So, now that we know the film’s genre, we must ask ourselves two questions; one, what does this tell us about the film’s message? And two, what is the film’s message? All works of art, even those without overtly political agendas, have messages. That’s because just about every work made by man attempts to teach us things. Even if the lessons are as basic as “don’t lie,” or “be grateful for what you have,” they are still, in a way, political. They are upholding a particular world view, and politics, at its core, is the discourse between differing world views. The genre of tragedy is especially effective at conveying messages, since the characters’ flaws–their greed, their dishonesty, their bigotry, etc–oftentimes articulate the author’s political opinions. Don’t kill kings. Don’t take what isn’t yours. Otherwise bad stuff will happen. That’s usually how it works. Occasionally, though, it’s not the characters flaws that illustrate the storyteller’s views. It’s what happens to them. In some tragedies, like The Crucible, the protagonists are, ultimately, moral people, and their flaw is the fact that they remain moral in an immoral world. Knowing the director, Nagisa Oshima, it’s safe to assume he meant for Empire Of Passion to be the latter kind of tragedy. A staunch leftist, and former student radical, Oshima always used his work to critique Japanese culture. From the government’s discrimination against the Korean minority (Death By Hanging), to its wartime atrocities (Merry Christmas, Mr. Lawrence), to its strict censorship of sex and sexuality (In The Realm Of The Senses), Oshima always had something to say about Japan in his work. His stories tended to revolve around characters who were disillusioned with their surroundings, and so rebelled against them, only to be brought down, and to have the status quo restored. That’s the case in Empire Of Passion, where he seems to be suggesting that life is cyclical, and that, in the end, nothing we do really matters, since, in just a few short years, everything we did will be forgotten. Seki and Toyoji “rebel” against their small, isolated community by having an affair, and killing the former’s husband. But, by the end of the film, they are caught, and hanged, and life moves on. The movie doesn’t even end with their execution, which would have given their deaths some degree of weight and pathos. Instead, the story concludes with a shot of Toyoji’s mentally-challenged brother running through the town, as he was shown doing earlier in the film, and a voice over saying, in a rather blasé tone, that Seki and Toyoji were hanged, and that the community quickly forgot about them. The theme of life being cyclical is reinforced by a recurring visual motif; a spinning wheel. The film opens with a shot of a spinning wheel, and there are several points in the movie where we see other circular objects rotating. One of the few genuinely frightening moments in this picture occurs when Seki is sitting at home, and, out of nowhere, the wheels of her dead husband’s rickshaw start spinning. Even the story itself is cyclical, since we see the four seasons pass several times, and many of the same scenes–Seki and Toyoji having sex, Seki telling Toyoji to run–occur over and over again. All this reinforces the idea that the wheel of life keeps on spinning, regardless of what we do and who we are, which is the film’s central thesis.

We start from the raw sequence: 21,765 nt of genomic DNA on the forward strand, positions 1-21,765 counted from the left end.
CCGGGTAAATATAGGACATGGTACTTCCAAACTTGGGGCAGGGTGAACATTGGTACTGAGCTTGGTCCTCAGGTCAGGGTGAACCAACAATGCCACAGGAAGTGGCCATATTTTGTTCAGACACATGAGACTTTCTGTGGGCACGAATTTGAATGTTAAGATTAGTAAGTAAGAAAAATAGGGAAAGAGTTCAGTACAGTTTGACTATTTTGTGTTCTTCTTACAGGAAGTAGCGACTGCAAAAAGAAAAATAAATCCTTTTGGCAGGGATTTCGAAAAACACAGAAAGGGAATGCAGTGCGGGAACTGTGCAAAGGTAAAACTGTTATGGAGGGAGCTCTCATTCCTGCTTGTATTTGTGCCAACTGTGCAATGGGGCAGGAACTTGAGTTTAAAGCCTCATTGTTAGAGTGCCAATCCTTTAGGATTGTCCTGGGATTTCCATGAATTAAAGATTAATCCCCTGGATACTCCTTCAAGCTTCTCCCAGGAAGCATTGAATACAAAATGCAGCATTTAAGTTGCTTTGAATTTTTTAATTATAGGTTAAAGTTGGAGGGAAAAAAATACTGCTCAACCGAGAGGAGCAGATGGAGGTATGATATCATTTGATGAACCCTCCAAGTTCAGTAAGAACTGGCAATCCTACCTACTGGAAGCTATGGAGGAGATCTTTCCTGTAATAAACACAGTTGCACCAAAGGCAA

So it’s a tragedy, whose main message is that life is cyclical. But is it pro or anti Feminist? That is the last, and trickiest, question, and is the most important in determining whether or not this film is worth remembering.